Sun Dec 2nd through Sat the 8th, 2018 at Palais des Congrès de Montréal
The paper considers the problem of formalizing the implicit bias of gradient descent on fully connected linear/convolutional networks with an exponential loss. Building on the recent work by Soudry et al. which considered a one layer neural network with no activation the paper generalizes the analysis to networks with greater depth (with no activations) and the exponential loss. The two main networks considered by the authors and the corresponding results are as follows. Linear Fully Connected Networks - In this setting the authors show that gradient descent in the limit converges to a predictor which in direction is the max margin predictor. This behaviour is the same as what was established in the earlier paper of Soudry et al for one layer neural networks. In particular the paper shows that depth has no effect in this setting on the implicit bias of gradient descent. Convolutional Network - The paper further considers the case of convolutional networks and works in the model where every layer has the same width as the input and the convolutional filter has width equal to that of the layer. Note that they work with the one dimensional convolutional filter. For this model the authors show that the solution converges in direction to a critical point of the problem - minimize the 2/L norm of the fourier coefficients of the predictor given the predictor classifies perfectly. In particular this says that as the depth of the network increases the classifier learned is encouraged to be sparse in the fourier domain. Characterizing implicit bias of gradient descent has attracted a lot of recent attention as it seems to be the source for the auto regularization effect observed in neural net training. While the work of Soudry et al was the first step in this direction, this paper makes the above two very interesting generalizations of that work. In particular the characterization obtained for linear convolutional networks is illuminating and could be of great significance breeding further research. The paper achieves the result by first showing that for any network which implements a homogenous polynomial in terms of its parameters, we have that the solution converges in direction to a perfect classifier with the smallest l_2 norm. Note that this result is in the parameter space. The two results then follow by understanding the minimum l2 norm solution in terms of the predictor it corresponds to. The interesting thing here is that if the network is assumed to be diagonal then the depth plays a role in the implicit bias. The result for convolutional case follows by noting that colvolutional networks correspond to diagonal networks in the setup considered by the authors. The paper is well written (modulo a couple of typos), considers an interesting problem and provides an illuminating result. The discussion section of the paper is strong with multiple future directions. I think the paper would be a great addition to the program. Typos - I believe there are typos in the definition of fourier coefficients (line 52 and line 140) and the definition of the convolution line 70.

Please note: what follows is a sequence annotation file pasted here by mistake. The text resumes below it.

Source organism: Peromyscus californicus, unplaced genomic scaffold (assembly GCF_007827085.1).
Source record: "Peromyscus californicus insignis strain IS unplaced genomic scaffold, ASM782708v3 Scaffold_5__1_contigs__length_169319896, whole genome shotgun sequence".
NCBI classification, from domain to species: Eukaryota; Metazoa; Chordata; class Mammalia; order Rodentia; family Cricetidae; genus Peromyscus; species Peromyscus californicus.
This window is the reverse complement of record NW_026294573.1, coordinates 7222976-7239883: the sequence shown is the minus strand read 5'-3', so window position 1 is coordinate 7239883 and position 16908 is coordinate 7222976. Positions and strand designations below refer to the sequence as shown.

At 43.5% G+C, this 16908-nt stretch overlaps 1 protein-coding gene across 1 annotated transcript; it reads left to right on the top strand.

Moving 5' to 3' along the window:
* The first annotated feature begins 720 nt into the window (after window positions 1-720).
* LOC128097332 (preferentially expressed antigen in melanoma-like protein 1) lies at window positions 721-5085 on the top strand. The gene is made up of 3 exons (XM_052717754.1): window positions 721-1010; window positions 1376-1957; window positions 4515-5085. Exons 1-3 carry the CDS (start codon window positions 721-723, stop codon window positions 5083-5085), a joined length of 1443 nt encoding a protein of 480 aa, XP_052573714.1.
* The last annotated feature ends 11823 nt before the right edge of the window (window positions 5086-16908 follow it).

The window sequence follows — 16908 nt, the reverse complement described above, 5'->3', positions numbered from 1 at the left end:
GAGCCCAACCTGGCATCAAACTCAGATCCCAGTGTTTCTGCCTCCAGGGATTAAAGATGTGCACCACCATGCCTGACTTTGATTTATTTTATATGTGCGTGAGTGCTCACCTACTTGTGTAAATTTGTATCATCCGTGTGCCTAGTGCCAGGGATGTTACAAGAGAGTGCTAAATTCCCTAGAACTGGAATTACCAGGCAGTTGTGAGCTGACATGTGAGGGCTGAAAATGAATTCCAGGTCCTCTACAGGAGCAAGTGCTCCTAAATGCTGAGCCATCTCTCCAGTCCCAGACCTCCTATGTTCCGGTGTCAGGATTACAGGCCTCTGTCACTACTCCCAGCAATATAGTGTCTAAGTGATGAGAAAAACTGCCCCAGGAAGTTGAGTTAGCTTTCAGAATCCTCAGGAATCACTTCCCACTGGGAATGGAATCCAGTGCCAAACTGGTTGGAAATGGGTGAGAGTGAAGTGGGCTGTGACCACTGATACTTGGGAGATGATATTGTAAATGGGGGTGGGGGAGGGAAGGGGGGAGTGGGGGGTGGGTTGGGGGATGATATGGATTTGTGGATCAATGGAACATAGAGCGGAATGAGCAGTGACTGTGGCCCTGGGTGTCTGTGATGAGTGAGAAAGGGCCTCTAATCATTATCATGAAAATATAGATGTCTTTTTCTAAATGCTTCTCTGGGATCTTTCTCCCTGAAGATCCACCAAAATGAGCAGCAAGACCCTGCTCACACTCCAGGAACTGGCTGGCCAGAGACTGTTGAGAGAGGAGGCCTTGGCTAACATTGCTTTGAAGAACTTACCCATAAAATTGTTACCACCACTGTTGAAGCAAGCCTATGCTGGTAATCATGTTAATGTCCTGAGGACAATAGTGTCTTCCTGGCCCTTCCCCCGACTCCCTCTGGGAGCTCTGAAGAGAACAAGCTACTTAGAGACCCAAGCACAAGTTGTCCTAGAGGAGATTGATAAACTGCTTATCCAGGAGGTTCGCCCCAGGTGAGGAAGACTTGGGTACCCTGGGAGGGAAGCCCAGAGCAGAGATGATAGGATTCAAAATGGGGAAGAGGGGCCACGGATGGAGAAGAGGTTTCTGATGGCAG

In this paper, the authors study the implicit bias induced by gradient descent on linear fully connected neural network and linear convolutional neural network. The authors show that convolutional parametrization of the NN has a radically different biased when trained with gradient descent, even if the fully connected linear NN and the linear convolutional NN defines the exact model class. Even though the linear convolutional NN are not explicitly regularised their solutions are biased to have sparsity in the frequency domain (Theorem 2), and this bias change with respect to the depth of the network (Theorem 2a). The paper is well written, clear and to the point. Although it is clear that this work allows us to better understand the implicit “regularisation” role of optimization on some specific form NN, because the subject of this paper is not close to my personal research area, it is hard for me to evaluate the Significance of this work.
The paper under review proves implicit regularization properties of gradient descent applied to multi-layer linear networks. The main results establish that the gradient descent algorithm applied to a multilayer linear network converges towards a solution which is characterized by the structure of the network. I think that the results are timely and interesting for the NIPS community. The presentation of the paper needs to be improved. There are several typos and many sequences which are not clear. Moreover, some parts of the proofs and the theorems are not sufficiently detailed in my opinion. Some examples: line 374: the following assumption is made in almost every statement: "the incremental updates w(t+1) − w(t) converges in direction", but the authors never discuss when this property holds in practice. It would be interesting to know whether there are e.g. choices of the stepsizes ensuring that this assumption holds. line 378: \Delta w_t is not defined line 383: why lim t→\infty of \gamma^\nu y_n /||w^(t)||^\nu > 0? line 409: in order to understand equation (17), in my opinion it would be helpful to anticipate the formula after line 409 before (17)